Malaysian government says no to Race Relations ActFebruary 24th, 2009 - 12:54 pm ICT by IANS
Kuala Lumpur, Feb 24 (IANS) The government of multi-ethnic Malaysia Tuesday rejected a proposal for a Race Relations Act, saying it preferred to review existing laws that “are enough to keep the peace”.
Prime Minister Abdullah Ahmed Badawi’s government said there was no need for a Race Relations Act “because current legislations are enough to tackle issues related to race relations and unity”, NST Online reported.
Unity, Culture, Arts and Heritage Deputy Minister Teng Boon Soon said despite calls from various quarters to institute a Race Relations Act, the government felt that current laws are enough to ensure peace.
Among the laws are the Sedition Act, Internal Security Act and the Printing and Printing Presses Act.
The stringent laws, according to the opposition parties and human rights bodies, are used to suppress criticism and dissent, in action, speech and in print.
“It is better for the government to study existing provisions and update them rather than coming up with a new act,” he said in parliament.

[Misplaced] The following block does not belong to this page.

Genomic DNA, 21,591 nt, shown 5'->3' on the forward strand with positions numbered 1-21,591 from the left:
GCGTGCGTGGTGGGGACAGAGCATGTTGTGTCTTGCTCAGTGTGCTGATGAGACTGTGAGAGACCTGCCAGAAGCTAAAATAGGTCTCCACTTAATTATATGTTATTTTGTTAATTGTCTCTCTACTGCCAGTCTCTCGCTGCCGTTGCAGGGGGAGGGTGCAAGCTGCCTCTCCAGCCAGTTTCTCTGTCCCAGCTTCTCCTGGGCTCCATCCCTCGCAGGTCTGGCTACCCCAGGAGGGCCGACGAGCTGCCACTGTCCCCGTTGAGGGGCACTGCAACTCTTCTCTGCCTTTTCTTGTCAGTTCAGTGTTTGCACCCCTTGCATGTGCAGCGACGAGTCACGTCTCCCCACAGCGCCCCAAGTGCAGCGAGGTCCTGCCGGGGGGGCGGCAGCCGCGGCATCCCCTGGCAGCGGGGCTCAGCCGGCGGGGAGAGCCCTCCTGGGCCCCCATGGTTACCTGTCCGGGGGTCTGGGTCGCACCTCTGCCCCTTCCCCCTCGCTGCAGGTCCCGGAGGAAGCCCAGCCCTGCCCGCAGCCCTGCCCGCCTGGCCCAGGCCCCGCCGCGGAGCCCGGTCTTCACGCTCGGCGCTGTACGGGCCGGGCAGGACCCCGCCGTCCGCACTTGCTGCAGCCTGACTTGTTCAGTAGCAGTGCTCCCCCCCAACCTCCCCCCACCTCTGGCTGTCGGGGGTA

The minister said to overcome racial religious issues, “unity values should be emphasised and this can be done via education”.
Malaysia is a multi-ethnic, multi-religious society that has majority Muslim Malays, and an estimated 33 percent Chinese and eight percent Indians who follow different faiths.
Like a recent survey that blamed the political parties and politicians for racial and religious disputes, the minister said: “One of the main problems on unity nowadays stem from politicians.
“Everyone should be more sensitive and stop making fiery statements that could affect racial-religious sentiments,” the web site of New Straits Times quoted him as saying.
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